4 things you must do before going through the pre-approval process

Real Estate Broker/Owner with Allen Tate Realtors

Thinking about buying a home in the near future? Smart buyers start the home search by first getting pre-approved for a mortgage. The process of getting pre-approved is relatively simple and allows you to shop for homes with confidence.

What is a mortgage pre-approval?

A mortgage pre-approval is a full mortgage commitment, subject to a fully executed purchase contract and the completion of an appraisal.

During the pre-approval process your lender will evaluate every aspect of your finances as they relate to the house you intend to purchase. Your credit history, income, debt and assets will all be closely examined. Upon completion, your lender will have an accurate assessment of your financial landscape and will be able to comfortably determine how much you can borrow.

Before you go through the pre-approval process it makes sense to get your ducks in a row. Here's the 4 best tasks to complete before you get pre-approved for a mortgage:

#1 Locate all documents needed for the pre-approval

There's a lot of paperwork involved in the pre-approval process, so go ahead and gather all necessary paperwork. This includes:

  • Last two years of income tax returns
  • 2 most recent pay stubs
  • Last 2 years of W2 statements
  • Statements for any account that you'll be using to fund your down payment
  • Driver's license and social security card
  • Gift letter (if using gift funds for your down payment)

# 2 Check your credit score

Your credit score is directly related to the loan terms offered to you. For instance, over the lifetime of your loan, a borrower with a credit score of 620 will likely pay thousands of dollars more than a borrower with a credit score of 740.

Go ahead and check your credit score before you get pre-approved so you can evaluate your score, observe and report any discrepancies and spend a few months working on the negative factors of your score.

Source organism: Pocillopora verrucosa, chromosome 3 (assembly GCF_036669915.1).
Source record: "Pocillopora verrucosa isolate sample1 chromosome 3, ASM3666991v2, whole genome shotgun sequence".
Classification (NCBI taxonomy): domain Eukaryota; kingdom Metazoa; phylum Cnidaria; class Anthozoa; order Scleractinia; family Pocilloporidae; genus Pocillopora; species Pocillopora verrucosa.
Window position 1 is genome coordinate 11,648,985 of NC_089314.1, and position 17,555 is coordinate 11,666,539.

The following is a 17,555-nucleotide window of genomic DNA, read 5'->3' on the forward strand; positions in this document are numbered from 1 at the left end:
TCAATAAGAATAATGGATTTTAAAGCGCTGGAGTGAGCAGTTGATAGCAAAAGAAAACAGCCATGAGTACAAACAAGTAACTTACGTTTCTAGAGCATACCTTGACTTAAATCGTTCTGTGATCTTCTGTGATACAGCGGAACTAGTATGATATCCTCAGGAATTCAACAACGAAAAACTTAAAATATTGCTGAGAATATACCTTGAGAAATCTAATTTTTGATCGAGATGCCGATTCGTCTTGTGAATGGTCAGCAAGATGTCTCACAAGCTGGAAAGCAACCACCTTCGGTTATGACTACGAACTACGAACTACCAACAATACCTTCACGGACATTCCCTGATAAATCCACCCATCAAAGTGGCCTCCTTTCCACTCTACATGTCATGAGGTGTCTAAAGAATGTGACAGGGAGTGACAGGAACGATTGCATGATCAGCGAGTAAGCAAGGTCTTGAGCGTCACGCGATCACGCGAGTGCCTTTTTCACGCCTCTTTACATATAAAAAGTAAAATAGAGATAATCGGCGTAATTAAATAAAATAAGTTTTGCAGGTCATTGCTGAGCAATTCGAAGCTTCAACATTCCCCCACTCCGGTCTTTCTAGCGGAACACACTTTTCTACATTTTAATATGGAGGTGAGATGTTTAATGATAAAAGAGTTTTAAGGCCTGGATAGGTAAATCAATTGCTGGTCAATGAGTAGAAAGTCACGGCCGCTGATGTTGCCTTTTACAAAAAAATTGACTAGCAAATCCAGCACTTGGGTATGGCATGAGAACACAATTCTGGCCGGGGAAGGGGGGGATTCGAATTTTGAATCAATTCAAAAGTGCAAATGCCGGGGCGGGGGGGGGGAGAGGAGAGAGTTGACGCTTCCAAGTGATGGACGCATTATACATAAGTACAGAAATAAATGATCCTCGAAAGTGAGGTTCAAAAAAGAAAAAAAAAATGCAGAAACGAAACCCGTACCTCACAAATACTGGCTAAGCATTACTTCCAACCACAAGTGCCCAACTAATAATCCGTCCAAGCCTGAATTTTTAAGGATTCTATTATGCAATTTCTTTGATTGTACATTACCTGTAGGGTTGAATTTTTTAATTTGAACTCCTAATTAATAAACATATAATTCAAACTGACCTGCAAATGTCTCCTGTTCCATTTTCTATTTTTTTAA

#3 Figure out how much house you can afford

Just because you get approved to by a $300,000 house doesn't mean your budget can afford it, given your financial goals.

Sit down and make a household budget (factoring in your potential mortgage cost) and figure out how much home you can afford based on all monthly expenses, and saving goals.

#4 Save for a down payment on a house

Good news for first time home buyers; there's down payment options for every budget.

USDA loans offer rural and suburban homeowners that qualify a loan with 0% down.

Likewise, members of the military, veterans, reservists and National Guard can qualify for a 0% down through a VA loan.

Most first time buyers opt for a FHA loan and can buy a home with as little as 3.5% down.

For borrowers with good credit, conventional loans require just 3% down.

Final thoughts on what to do before you get pre-approved for a mortgage

Getting pre-approved for a mortgage before you start the home search process gives you the confidence to shop for homes within your budget and makes the closing process a breeze. 

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